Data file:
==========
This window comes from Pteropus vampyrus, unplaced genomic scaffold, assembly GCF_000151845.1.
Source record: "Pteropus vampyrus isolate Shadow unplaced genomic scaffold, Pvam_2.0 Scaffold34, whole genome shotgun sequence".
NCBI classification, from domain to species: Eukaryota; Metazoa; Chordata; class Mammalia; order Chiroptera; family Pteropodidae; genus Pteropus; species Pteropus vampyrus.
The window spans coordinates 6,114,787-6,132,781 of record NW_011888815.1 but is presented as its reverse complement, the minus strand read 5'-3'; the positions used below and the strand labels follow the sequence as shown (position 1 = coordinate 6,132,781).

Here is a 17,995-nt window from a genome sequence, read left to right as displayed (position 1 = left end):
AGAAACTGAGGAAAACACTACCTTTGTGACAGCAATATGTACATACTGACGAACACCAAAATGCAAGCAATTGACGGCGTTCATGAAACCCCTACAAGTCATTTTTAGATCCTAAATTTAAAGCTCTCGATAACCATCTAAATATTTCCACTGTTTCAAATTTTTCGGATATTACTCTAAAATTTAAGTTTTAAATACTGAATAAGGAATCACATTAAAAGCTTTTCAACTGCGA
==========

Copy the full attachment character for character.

This window comes from Pteropus vampyrus, unplaced genomic scaffold, assembly GCF_000151845.1.
Source record: "Pteropus vampyrus isolate Shadow unplaced genomic scaffold, Pvam_2.0 Scaffold34, whole genome shotgun sequence".
NCBI classification, from domain to species: Eukaryota; Metazoa; Chordata; class Mammalia; order Chiroptera; family Pteropodidae; genus Pteropus; species Pteropus vampyrus.
The window spans coordinates 6,114,787-6,132,781 of record NW_011888815.1 but is presented as its reverse complement, the minus strand read 5'-3'; the positions used below and the strand labels follow the sequence as shown (position 1 = coordinate 6,132,781).

Here is a 17,995-nt window from a genome sequence, read left to right as displayed (position 1 = left end):
AGAAACTGAGGAAAACACTACCTTTGTGACAGCAATATGTACATACTGACGAACACCAAAATGCAAGCAATTGACGGCGTTCATGAAACCCCTACAAGTCATTTTTAGATCCTAAATTTAAAGCTCTCGATAACCATCTAAATATTTCCACTGTTTCAAATTTTTCGGATATTACTCTAAAATTTAAGTTTTAAATACTGAATAAGGAATCACATTAAAAGCTTTTCAACTGCGA